Toi toi toi
"Toi toi toi" (English: /ˈtɔɪ ˈtɔɪ ˈtɔɪ/) is an expression used in the performing arts to wish an artist success in an imminent performance. It is similar to "break a leg" and reflects a superstition that wishing someone "good luck" is in fact bad luck.
There are many theories as to the origin of Toi toi toi as an idiom. In folklore it was used to ward off a spell or hex, often accompanied by knocking on wood or spitting. One origin theory sees "toi toi toi" as the onomatopoeic rendition of spitting three times, a common practice in many parts of the world to ward off evil spirits. Saliva traditionally had demon-banishing powers. Another theory claims the origin to be a threefold warning of the devil (Teufel, pronounced as TOY-fell) in German (n.b. not the French "toi").
Also from Rotwelsch tof and from Yiddish tov ("good", derived from the Hebrew טוב and with phonetic similarities to the Old German tiuvel "Devil").
An alternate operatic good luck charm originating from Italy is the phrase In bocca al lupo! (In the mouth of the wolf) with the response Crepi! or Crepi il lupo! (May it [the wolf] die!). Amongst actors "Break a leg" is the usual phrase, while for professional dancers the traditional saying is merde (French, meaning "shit"). In Spanish, the phrase is mucha mierda, or "lots of shit", as in Portuguese (“muita merda”).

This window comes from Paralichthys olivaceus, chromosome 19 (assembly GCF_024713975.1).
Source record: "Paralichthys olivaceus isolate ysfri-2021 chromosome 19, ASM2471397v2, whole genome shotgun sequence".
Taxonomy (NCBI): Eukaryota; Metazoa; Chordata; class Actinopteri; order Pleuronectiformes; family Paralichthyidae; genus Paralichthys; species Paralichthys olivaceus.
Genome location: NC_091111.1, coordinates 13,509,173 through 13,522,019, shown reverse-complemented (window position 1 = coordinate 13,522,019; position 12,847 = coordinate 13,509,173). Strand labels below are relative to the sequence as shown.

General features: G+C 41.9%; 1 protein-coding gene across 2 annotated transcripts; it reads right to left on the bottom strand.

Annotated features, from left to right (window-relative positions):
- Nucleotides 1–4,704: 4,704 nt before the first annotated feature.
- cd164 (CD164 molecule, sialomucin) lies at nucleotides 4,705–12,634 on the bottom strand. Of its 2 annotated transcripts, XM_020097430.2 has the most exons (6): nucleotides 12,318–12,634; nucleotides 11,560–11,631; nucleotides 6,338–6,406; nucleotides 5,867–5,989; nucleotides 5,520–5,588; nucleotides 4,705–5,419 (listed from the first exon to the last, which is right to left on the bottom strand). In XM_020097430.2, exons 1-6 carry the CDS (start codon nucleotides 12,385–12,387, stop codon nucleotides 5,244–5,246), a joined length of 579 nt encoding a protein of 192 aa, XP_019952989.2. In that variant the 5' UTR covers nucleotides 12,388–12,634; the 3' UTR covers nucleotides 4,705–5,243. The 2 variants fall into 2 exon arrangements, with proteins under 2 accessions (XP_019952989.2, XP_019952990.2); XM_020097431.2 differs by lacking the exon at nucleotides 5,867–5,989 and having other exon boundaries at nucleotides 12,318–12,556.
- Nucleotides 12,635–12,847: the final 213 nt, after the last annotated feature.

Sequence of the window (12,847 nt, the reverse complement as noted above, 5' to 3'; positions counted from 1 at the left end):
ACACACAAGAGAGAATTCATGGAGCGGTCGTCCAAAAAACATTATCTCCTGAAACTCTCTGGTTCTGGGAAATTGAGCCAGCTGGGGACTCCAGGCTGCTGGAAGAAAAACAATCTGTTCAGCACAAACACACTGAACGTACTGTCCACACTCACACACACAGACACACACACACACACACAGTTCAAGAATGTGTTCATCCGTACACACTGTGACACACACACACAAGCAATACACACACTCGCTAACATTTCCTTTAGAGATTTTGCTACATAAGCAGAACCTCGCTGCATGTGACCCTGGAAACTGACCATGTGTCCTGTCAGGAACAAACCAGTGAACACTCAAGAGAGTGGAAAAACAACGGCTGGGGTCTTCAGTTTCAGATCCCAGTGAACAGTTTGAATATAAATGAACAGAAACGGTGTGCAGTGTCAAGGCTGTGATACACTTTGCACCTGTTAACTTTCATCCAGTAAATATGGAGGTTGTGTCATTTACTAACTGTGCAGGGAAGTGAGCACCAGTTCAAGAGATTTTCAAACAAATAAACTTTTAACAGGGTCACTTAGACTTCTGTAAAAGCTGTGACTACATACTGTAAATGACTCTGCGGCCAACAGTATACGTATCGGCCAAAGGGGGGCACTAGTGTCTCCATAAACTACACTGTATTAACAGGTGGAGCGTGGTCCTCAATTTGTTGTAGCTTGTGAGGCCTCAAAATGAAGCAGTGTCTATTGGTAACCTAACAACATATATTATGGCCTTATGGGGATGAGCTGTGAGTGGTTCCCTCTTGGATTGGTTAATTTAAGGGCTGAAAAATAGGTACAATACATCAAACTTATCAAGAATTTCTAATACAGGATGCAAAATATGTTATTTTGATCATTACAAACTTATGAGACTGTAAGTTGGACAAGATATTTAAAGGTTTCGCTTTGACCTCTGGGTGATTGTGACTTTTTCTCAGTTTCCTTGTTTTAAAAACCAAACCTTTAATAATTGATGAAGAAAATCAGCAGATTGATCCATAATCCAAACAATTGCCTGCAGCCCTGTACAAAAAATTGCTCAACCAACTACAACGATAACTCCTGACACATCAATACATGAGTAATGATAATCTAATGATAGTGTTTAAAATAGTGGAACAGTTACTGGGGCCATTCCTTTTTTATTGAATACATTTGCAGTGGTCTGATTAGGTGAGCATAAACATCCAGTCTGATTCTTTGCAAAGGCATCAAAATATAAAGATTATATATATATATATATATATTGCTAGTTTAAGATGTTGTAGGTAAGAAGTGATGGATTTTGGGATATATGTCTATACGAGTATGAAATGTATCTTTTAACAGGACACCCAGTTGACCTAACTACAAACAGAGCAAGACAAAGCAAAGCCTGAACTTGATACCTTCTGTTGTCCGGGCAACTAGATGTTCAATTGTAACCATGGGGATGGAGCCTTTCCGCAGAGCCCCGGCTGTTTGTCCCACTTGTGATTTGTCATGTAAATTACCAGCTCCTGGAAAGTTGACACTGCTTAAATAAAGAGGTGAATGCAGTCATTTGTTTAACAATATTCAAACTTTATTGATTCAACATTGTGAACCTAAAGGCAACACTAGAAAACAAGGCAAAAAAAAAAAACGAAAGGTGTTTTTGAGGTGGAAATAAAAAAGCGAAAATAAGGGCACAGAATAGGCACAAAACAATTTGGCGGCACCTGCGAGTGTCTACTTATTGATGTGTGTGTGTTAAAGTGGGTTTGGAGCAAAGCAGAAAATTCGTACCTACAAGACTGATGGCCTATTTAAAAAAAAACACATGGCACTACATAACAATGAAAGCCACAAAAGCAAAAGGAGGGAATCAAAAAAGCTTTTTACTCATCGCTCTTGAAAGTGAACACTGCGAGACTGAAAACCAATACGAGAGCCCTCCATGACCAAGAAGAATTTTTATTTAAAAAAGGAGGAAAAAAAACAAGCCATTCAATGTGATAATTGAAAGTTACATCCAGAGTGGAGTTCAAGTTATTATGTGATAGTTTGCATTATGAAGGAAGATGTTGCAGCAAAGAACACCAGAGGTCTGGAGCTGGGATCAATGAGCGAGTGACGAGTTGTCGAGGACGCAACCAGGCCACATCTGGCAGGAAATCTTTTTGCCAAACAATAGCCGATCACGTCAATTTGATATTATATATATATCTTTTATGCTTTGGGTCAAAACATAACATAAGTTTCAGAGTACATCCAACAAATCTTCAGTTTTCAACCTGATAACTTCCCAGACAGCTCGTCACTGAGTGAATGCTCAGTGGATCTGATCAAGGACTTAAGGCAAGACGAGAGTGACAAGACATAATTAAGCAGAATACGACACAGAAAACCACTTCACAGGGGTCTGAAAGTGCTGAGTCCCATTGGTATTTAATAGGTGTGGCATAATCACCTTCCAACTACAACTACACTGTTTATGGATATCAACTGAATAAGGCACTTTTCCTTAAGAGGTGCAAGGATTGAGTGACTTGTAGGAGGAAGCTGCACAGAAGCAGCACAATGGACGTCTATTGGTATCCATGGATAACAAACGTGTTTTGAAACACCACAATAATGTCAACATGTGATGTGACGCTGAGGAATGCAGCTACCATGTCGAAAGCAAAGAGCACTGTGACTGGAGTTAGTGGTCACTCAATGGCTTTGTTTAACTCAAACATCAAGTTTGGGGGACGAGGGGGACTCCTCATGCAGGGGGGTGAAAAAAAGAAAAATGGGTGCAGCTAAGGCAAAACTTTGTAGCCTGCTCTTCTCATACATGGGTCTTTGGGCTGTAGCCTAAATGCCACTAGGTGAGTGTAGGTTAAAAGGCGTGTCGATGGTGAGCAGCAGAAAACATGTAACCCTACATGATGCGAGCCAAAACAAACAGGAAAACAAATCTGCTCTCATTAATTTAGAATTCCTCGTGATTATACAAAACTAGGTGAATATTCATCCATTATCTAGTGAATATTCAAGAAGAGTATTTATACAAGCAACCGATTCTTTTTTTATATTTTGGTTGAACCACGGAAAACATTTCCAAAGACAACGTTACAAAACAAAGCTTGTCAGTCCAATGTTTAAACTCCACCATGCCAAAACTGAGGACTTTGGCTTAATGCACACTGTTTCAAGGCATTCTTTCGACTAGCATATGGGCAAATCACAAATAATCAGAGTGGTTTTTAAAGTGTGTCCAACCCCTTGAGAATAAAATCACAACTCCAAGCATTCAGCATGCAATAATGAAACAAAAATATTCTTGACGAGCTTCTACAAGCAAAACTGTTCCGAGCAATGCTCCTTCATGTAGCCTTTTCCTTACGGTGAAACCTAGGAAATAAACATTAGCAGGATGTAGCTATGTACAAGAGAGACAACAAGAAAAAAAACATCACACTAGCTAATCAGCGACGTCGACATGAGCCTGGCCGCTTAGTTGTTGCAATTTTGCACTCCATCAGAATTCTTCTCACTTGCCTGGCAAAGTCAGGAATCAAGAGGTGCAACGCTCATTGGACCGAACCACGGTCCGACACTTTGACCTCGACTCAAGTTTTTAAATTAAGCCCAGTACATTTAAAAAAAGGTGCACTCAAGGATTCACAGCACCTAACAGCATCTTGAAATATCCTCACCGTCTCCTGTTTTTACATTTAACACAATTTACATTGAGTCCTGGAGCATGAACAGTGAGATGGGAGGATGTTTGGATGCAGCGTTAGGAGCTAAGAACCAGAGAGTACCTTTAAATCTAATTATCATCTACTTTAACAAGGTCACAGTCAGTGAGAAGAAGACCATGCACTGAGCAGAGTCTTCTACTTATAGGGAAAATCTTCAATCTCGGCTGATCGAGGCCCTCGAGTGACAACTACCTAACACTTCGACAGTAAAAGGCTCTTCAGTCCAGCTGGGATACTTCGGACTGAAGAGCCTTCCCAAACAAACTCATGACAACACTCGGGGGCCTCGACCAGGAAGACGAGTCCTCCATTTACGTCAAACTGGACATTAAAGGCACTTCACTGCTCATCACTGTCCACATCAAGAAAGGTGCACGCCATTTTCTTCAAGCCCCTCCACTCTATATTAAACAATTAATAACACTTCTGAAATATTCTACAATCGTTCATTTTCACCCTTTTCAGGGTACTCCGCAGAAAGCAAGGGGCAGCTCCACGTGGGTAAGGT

- ^ "If you hear "Toi, toi, toi" at tonight's Houston Grand Opera performance, don't be surprised". Retrieved 25 September 2015.
- ^ Libby, Steve (July 1985). "It's a superstitious world: Of black cats, lucky numbers, broken mirrors..." The Rotarian. 147 (1): 30–31. ISSN 0035-838X.
- ^ Peterson, Lenka; O'Connor, Dan (2006). Kids Take the Stage: Helping Young People Discover the Creative Outlet of Theater (2 ed.). Random House Digital. p. 203. ISBN 0-8230-7746-2.
- ^ Helterbran, Valeri R. (2008). Exploring Idioms: A Critical-Thinking Resource for Grades 4–8. Maupin House Publishing. p. 24. ISBN 978-1-934338-14-8.
- ^ "Spit Your Way To Safety: Toi, toi, toi!". Forward Association, Inc. 11 February 2009. Retrieved 29 March 2010.
- ^ Urdang, Laurence; Hunsinger, Walter W.; LaRoche, Nancy (1985). Picturesque Expressions: A thematic dictionary (2 ed.). Gale Research. p. 321. ISBN 0-8103-1606-4.
- ^ McConnell, Joan; McConnell, Teena (1977). Ballet as body language. Harper & Row. ISBN 0-06-012964-6.